Are the days of striking a deal and leaving the rest to regulators over?
Maybe so, if Sherwin-Williams's latest move is any indication. The coatings company made sure it has the ability pay less than the headline $9.3 billion figure (or $113 a share) to acquire rival Valspar if it is forced to shed assets to appease antitrust authorities, thanks to these carefully negotiated points in the merger agreement:
"...in what both companies believe to be the unlikely event that divestitures are required of businesses totaling more than $650 million of Valspar’s 2015 revenues, the transaction price would be adjusted to $105 in cash per Valspar share. Sherwin-Williams would have the right to terminate the transaction in the event that required divestitures exceed $1.5 billion in 2015 revenues."
Both Sherwin-Williams and Valspar said repeatedly on an M&A call with analysts Monday that no divestitures are expected and that the terms are meant to "create certainty" around the deal. But their very existence shows it is possible to hedge against unpredictable antitrust remedies and that such concerns are front of mind. It also has investors wondering why precariously balanced merger candidates such as Halliburton and Baker Hughes didn't think to do the same.
To be sure, Sherwin-Williams doesn't claim to have a long and storied track record of dealmaking , but the company took notes after its last sizable attempt flopped. In 2012, it agreed to buy Mexico's largest paint maker, Consorcio Comex SA, a deal that was blocked by antitrust regulators. To make matters worse, even though Sherwin-Williams ended up with a consolation prize in Consorcio Comex's modest U.S. and Canada operations, the coveted Mexican business was left for the taking. Larger rival PPG Industries wasted little time in pouncing, sewing up a deal of its own later in 2014.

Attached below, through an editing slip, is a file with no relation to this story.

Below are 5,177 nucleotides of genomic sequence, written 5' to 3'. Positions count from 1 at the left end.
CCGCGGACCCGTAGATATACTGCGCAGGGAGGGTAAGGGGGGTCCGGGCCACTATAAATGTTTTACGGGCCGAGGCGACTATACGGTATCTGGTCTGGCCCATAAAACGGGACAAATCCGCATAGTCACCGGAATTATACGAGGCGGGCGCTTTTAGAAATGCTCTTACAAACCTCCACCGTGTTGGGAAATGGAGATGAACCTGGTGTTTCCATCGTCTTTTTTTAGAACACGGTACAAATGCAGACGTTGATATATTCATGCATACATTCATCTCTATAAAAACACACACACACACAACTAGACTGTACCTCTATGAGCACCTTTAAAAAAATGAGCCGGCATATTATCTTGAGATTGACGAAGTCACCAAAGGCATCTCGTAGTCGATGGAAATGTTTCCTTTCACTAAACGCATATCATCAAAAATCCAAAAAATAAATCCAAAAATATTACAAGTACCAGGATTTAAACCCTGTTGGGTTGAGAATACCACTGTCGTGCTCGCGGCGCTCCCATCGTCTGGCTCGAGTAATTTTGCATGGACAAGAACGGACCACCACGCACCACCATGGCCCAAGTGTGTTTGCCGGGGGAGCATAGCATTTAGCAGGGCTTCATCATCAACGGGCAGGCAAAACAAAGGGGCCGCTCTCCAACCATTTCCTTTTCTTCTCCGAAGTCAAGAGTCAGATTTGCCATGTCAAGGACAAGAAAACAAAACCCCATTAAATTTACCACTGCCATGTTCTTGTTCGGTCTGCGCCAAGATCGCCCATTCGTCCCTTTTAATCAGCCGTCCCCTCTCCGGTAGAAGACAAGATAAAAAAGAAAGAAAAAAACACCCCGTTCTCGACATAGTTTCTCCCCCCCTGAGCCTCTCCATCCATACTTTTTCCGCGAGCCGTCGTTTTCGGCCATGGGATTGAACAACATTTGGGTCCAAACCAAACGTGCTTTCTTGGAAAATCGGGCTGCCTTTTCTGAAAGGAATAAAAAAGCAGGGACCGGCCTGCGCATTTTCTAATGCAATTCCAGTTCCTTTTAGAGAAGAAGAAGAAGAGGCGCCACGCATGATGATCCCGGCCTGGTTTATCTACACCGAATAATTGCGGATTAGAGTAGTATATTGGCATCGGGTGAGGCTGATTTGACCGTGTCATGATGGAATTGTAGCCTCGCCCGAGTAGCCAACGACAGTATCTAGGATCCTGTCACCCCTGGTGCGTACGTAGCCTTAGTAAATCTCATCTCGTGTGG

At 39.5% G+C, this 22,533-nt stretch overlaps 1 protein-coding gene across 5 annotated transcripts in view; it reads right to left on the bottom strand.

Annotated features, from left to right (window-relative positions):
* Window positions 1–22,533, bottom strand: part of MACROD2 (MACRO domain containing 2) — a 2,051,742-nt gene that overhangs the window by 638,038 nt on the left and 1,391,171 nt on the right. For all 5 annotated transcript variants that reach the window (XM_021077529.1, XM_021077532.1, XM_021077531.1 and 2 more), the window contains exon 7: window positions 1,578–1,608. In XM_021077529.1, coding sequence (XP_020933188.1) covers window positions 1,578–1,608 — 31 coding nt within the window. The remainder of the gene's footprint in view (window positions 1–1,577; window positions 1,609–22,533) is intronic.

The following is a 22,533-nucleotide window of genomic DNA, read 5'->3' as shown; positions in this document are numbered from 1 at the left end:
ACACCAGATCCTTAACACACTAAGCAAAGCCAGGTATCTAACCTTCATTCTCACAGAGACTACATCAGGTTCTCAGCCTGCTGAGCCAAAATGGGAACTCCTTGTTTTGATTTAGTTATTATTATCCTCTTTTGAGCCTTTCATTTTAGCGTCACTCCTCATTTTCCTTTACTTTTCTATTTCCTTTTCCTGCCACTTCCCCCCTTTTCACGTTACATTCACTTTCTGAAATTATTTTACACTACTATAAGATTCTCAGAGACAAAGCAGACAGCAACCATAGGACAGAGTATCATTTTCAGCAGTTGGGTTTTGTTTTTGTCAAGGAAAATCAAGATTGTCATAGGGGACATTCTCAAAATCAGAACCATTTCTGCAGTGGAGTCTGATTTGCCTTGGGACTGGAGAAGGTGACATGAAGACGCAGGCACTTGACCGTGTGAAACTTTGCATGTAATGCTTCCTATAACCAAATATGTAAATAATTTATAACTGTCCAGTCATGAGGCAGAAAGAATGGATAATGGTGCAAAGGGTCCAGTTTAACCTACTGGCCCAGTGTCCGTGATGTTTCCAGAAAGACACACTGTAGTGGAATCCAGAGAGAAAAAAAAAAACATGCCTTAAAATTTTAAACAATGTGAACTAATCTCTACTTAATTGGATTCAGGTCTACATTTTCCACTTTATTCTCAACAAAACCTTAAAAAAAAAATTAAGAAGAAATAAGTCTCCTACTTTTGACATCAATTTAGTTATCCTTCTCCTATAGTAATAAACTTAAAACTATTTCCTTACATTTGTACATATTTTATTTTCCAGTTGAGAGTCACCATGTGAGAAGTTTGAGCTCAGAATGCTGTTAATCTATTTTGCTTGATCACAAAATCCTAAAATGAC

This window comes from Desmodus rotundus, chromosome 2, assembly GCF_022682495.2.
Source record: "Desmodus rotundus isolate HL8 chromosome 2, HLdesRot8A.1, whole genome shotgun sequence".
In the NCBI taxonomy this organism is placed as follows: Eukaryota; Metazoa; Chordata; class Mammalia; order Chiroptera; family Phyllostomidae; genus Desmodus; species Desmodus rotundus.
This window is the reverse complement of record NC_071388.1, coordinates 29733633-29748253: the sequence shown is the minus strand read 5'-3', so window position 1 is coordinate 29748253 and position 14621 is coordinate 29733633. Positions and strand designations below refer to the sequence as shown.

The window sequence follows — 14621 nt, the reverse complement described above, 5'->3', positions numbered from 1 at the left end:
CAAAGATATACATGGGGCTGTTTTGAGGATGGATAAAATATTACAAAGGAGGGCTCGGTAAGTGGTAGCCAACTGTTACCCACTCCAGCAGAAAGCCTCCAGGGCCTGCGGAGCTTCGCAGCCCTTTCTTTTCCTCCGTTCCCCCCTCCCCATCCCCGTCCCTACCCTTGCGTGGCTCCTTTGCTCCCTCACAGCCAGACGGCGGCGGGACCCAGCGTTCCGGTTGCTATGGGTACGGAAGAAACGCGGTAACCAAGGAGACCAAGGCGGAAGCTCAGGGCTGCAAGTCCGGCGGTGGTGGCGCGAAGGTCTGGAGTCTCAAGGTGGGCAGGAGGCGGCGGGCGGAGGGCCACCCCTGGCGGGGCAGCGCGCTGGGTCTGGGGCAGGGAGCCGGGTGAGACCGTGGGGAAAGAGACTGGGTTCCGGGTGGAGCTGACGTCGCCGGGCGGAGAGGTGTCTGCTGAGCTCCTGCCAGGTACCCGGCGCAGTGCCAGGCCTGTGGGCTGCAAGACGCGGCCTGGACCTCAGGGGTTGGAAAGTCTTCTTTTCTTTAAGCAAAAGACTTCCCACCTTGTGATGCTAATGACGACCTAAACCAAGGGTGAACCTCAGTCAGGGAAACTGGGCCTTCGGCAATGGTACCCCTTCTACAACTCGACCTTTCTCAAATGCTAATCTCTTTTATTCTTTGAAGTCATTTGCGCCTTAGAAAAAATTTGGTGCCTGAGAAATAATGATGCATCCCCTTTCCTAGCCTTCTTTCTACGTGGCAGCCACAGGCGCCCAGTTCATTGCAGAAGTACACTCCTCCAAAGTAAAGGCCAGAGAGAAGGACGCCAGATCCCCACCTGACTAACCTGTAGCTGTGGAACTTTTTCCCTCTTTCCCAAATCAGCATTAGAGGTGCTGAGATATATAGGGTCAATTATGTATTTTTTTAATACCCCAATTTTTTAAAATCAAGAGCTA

Plus, Sherwin-Williams was sued by Consorcio Comex's owners, who allege the Cleveland-based company didn't put forth its best efforts to get regulatory approvals in time. For its part, Sherwin-Williams was not willing to divest the Sherwin-Williams brand in Mexico "in perpetuity" nor be precluded from operating in the country after a lengthy blackout period, but only disclosed this stance many months after the deal had been agreed.
Divestiture limits -- such as the ones in the Valspar deal -- somewhat define "best efforts" and how far a buyer is willing to stretch before a deal becomes unfeasible. But they also give antitrust authorities a target and the ability to demand more concessions than they may have otherwise.
For now, Sherwin-Williams has done what it can, knowing there are no second chances. And it has opened a page of the M&A playbook that may soon become well-worn as dealmakers across the board ride the ongoing consolidation wave.
This column does not necessarily reflect the opinion of Bloomberg LP and its owners.
In fact, the pending Valspar purchase is more than ten times the size of its largest completed deal to date: the 1996 acquisition of Thompson Minwax for $830 million.
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